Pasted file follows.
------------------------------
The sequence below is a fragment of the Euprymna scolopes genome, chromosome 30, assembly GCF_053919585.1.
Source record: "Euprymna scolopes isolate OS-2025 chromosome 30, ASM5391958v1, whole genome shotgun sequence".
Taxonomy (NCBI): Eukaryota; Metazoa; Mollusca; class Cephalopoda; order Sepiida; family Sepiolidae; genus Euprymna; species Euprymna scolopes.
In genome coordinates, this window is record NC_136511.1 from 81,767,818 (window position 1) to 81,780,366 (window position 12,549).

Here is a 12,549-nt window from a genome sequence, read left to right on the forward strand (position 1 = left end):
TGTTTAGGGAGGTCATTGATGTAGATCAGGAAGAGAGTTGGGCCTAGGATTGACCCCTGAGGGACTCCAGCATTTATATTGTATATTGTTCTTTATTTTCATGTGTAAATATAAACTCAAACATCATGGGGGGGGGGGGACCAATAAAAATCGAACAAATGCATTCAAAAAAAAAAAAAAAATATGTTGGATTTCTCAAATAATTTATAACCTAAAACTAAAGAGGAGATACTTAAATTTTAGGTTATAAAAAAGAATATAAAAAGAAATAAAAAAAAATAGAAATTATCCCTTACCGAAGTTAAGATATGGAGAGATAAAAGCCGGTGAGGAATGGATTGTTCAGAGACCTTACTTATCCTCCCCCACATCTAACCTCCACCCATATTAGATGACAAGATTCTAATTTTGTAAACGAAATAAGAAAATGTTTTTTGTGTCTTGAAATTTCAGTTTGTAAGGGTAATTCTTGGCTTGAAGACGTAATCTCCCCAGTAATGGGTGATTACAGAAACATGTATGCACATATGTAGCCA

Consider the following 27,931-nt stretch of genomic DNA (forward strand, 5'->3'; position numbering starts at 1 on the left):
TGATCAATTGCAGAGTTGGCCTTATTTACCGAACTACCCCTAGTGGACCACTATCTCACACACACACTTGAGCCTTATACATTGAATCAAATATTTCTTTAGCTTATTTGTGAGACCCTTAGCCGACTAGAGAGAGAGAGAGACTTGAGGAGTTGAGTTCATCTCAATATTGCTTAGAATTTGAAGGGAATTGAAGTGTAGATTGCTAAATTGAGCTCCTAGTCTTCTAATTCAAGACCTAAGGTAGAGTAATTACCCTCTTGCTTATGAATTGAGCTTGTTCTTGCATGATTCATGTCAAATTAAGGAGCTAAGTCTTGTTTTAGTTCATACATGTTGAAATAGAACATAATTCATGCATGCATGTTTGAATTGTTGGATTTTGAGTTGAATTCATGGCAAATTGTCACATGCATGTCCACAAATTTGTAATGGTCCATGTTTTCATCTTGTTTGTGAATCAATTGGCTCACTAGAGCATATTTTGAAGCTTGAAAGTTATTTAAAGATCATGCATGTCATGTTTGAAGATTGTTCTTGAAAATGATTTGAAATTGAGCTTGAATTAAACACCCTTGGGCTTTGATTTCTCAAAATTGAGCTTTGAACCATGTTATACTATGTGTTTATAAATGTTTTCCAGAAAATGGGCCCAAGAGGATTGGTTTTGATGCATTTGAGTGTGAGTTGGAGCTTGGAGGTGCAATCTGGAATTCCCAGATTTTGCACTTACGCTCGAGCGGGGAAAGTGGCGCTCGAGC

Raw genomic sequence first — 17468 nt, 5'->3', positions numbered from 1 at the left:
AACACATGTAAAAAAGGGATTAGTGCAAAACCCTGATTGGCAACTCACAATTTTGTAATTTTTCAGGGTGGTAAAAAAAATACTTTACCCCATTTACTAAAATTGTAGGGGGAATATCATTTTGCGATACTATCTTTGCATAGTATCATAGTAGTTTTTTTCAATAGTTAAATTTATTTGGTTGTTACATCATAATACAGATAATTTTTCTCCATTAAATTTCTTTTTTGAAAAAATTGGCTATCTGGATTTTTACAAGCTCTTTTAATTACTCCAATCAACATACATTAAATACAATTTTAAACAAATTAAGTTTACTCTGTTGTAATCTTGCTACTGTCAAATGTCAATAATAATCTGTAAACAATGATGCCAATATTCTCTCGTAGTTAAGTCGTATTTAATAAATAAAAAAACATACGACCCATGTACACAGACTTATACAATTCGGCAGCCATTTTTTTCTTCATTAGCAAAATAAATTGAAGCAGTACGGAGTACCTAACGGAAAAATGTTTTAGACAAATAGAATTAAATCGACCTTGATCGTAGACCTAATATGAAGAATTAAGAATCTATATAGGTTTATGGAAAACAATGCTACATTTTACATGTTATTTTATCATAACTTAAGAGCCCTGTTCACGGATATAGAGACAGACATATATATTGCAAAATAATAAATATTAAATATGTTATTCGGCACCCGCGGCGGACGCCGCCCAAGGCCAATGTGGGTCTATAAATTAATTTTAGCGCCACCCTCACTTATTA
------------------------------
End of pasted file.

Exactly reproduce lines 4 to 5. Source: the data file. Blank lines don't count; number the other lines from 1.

In genome coordinates, this window is record NC_136511.1 from 81,767,818 (window position 1) to 81,780,366 (window position 12,549).

Here is a 12,549-nt window from a genome sequence, read left to right on the forward strand (position 1 = left end):